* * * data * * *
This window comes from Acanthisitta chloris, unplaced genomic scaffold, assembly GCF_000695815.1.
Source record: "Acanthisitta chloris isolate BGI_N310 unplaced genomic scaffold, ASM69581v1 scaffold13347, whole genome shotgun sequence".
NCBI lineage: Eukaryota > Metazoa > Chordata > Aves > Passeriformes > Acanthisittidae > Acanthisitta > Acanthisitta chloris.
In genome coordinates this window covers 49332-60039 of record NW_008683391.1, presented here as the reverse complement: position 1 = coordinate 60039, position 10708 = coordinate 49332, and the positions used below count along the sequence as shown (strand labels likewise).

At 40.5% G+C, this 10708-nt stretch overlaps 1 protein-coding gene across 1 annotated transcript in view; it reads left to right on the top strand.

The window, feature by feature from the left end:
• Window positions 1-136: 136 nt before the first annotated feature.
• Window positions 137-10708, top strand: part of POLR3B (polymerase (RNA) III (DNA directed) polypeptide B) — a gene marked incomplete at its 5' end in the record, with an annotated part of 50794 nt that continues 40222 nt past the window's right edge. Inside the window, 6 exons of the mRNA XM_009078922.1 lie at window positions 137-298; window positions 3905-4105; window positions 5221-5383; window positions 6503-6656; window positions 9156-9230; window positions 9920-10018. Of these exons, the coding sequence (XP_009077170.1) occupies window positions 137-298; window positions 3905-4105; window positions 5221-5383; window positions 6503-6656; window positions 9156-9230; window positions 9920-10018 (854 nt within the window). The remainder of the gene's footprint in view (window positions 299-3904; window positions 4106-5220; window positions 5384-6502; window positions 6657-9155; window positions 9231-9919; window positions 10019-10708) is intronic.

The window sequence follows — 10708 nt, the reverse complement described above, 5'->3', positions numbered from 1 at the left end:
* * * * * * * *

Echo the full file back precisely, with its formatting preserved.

This window comes from Acanthisitta chloris, unplaced genomic scaffold, assembly GCF_000695815.1.
Source record: "Acanthisitta chloris isolate BGI_N310 unplaced genomic scaffold, ASM69581v1 scaffold13347, whole genome shotgun sequence".
NCBI lineage: Eukaryota > Metazoa > Chordata > Aves > Passeriformes > Acanthisittidae > Acanthisitta > Acanthisitta chloris.
In genome coordinates this window covers 49332-60039 of record NW_008683391.1, presented here as the reverse complement: position 1 = coordinate 60039, position 10708 = coordinate 49332, and the positions used below count along the sequence as shown (strand labels likewise).

At 40.5% G+C, this 10708-nt stretch overlaps 1 protein-coding gene across 1 annotated transcript in view; it reads left to right on the top strand.

The window, feature by feature from the left end:
• Window positions 1-136: 136 nt before the first annotated feature.
• Window positions 137-10708, top strand: part of POLR3B (polymerase (RNA) III (DNA directed) polypeptide B) — a gene marked incomplete at its 5' end in the record, with an annotated part of 50794 nt that continues 40222 nt past the window's right edge. Inside the window, 6 exons of the mRNA XM_009078922.1 lie at window positions 137-298; window positions 3905-4105; window positions 5221-5383; window positions 6503-6656; window positions 9156-9230; window positions 9920-10018. Of these exons, the coding sequence (XP_009077170.1) occupies window positions 137-298; window positions 3905-4105; window positions 5221-5383; window positions 6503-6656; window positions 9156-9230; window positions 9920-10018 (854 nt within the window). The remainder of the gene's footprint in view (window positions 299-3904; window positions 4106-5220; window positions 5384-6502; window positions 6657-9155; window positions 9231-9919; window positions 10019-10708) is intronic.

The window sequence follows — 10708 nt, the reverse complement described above, 5'->3', positions numbered from 1 at the left end: